Why clickbait will be the death of your brand
A young shepherd was once looking after a flock of sheep during the night. He called out ‘Wolf wolf” pretending that the sheep were being attacked and then laughed when the villagers rushed to his aid. But when a real wolf appeared, nobody came to help the boy.
So… clickbait means you’ll be attacked by a wolf?
Well, something like that.
The thing is, clickbait does get results the first few times you try it. But if you keep disappointing your audience over and over again, they’ll stop coming back for more, even if you do eventually ditch your click baiting tactics.
After all, in the words of Aesop “Nobody believes a liar, even when he tells the truth”.
Clickbait is when content is overly sensationalised, for example, by giving a blog post a really dramatic title, or putting a shocking thumbnail on a video, and not providing the content that was promised.
It’s disappointing, annoying, and kinda desperate.
We get it, it’s so tempting to use clickbait to get the attention you crave. But falling into these bad habits will really harm your brand later down the line.
When you’re providing a service or product, the trust between yourself and your customers/clients is so so important for retention and growth. The reputation of your company can really make or break you. After all, would you give money to a company who’s famous for lying with clickbait titles? Or would you choose a competitor with a perfect reputation?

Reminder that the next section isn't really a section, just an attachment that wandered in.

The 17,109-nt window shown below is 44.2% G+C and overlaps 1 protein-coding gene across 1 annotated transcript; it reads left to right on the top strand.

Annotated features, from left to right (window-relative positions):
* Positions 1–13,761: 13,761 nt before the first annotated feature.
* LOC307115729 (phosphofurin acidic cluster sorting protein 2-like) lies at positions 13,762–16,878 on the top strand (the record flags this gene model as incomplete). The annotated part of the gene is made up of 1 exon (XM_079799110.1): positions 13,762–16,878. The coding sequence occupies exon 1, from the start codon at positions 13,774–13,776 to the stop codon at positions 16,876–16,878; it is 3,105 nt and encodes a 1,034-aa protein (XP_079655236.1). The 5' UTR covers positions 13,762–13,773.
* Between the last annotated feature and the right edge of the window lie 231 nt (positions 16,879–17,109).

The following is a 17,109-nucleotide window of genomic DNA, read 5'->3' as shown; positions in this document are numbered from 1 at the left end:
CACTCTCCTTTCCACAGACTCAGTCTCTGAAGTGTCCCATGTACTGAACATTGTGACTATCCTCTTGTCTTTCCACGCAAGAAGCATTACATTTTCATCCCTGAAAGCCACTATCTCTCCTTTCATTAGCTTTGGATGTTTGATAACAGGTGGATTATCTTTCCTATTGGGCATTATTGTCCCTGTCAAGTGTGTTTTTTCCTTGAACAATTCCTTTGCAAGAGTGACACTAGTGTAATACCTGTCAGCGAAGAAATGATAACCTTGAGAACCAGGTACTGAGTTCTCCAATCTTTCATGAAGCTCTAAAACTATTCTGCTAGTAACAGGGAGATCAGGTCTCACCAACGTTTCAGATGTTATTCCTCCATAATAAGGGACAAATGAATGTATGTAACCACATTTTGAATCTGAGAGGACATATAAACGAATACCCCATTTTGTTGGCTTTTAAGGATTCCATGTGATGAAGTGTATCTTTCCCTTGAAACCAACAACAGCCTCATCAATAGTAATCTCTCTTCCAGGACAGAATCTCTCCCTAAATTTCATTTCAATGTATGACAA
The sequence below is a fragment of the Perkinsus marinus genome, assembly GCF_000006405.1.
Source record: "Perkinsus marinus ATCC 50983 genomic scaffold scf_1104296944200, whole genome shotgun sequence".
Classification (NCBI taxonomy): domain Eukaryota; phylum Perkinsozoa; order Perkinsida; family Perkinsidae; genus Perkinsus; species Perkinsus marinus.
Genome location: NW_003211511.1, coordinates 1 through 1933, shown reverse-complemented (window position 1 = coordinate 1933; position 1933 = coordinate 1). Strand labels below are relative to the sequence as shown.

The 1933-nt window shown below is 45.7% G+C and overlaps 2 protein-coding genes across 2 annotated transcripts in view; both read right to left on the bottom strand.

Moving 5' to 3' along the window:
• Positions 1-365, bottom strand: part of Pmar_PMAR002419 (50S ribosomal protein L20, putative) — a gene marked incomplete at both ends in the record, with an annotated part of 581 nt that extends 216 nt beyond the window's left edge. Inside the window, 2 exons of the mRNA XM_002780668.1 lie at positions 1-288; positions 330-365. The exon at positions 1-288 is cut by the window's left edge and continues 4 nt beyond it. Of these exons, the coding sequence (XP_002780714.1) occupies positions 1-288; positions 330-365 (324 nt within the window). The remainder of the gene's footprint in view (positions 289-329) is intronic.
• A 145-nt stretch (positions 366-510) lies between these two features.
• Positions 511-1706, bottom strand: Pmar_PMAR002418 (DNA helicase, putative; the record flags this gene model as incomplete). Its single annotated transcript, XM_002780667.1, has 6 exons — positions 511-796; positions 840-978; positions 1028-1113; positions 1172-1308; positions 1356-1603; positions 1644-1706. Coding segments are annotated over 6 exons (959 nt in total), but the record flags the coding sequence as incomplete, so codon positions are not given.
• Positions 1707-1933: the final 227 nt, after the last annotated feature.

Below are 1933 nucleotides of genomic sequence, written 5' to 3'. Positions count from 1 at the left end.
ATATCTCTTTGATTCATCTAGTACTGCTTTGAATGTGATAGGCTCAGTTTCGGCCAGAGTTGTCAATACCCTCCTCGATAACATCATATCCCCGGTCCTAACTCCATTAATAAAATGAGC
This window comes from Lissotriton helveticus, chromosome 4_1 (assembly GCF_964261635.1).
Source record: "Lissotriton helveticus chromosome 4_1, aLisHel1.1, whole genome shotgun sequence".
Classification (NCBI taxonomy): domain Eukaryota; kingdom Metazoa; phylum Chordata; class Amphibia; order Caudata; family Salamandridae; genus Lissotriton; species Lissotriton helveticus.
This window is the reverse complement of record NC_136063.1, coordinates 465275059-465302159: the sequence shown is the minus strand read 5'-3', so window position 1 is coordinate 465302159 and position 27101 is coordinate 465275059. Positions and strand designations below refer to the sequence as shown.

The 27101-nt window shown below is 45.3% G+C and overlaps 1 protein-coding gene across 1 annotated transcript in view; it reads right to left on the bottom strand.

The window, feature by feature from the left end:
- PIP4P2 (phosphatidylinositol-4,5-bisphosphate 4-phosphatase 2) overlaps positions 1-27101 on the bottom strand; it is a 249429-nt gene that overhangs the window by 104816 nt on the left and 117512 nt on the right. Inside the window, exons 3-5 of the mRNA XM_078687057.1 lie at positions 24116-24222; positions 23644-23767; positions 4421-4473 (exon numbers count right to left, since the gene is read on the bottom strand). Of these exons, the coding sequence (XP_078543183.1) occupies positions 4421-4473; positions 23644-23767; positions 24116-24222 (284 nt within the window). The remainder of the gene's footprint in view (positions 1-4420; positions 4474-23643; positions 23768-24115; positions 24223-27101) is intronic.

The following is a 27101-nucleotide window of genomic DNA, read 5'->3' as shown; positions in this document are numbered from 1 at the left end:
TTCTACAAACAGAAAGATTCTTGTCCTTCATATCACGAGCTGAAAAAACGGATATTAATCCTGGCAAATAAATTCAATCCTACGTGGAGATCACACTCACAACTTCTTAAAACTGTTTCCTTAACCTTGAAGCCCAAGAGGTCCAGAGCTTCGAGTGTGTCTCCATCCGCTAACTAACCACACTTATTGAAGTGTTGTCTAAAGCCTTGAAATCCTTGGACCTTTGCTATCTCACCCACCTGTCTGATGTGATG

...Yeah, we thought so.
Clickbait can get you lots of website visits. But the second time you do it you’ll get slightly less, and then the third time even less, and so forth. People will begin to associate your content with disappointment and stop falling prey to your clickbait-y headlines.
When you look at your analytics, your traffic might look pretty good. But when you cross-reference this data with the length of time people stay on your site, and how many people are return visitors, it’ll be abundantly clear that clickbait is not the way forward.
Again, the big bouncing bounce rates on your website won’t look good. Facebook, for example, will take note of these bounce rates to judge your site on its quality. And if it doesn’t think your content is high quality then, well, you’re busted.
In case it wasn’t clear, the moral of the story here is to stop using clickbait (and not to lie about wolves). Let us know how you feel about clickbait over on Twitter at @ContentCal_io
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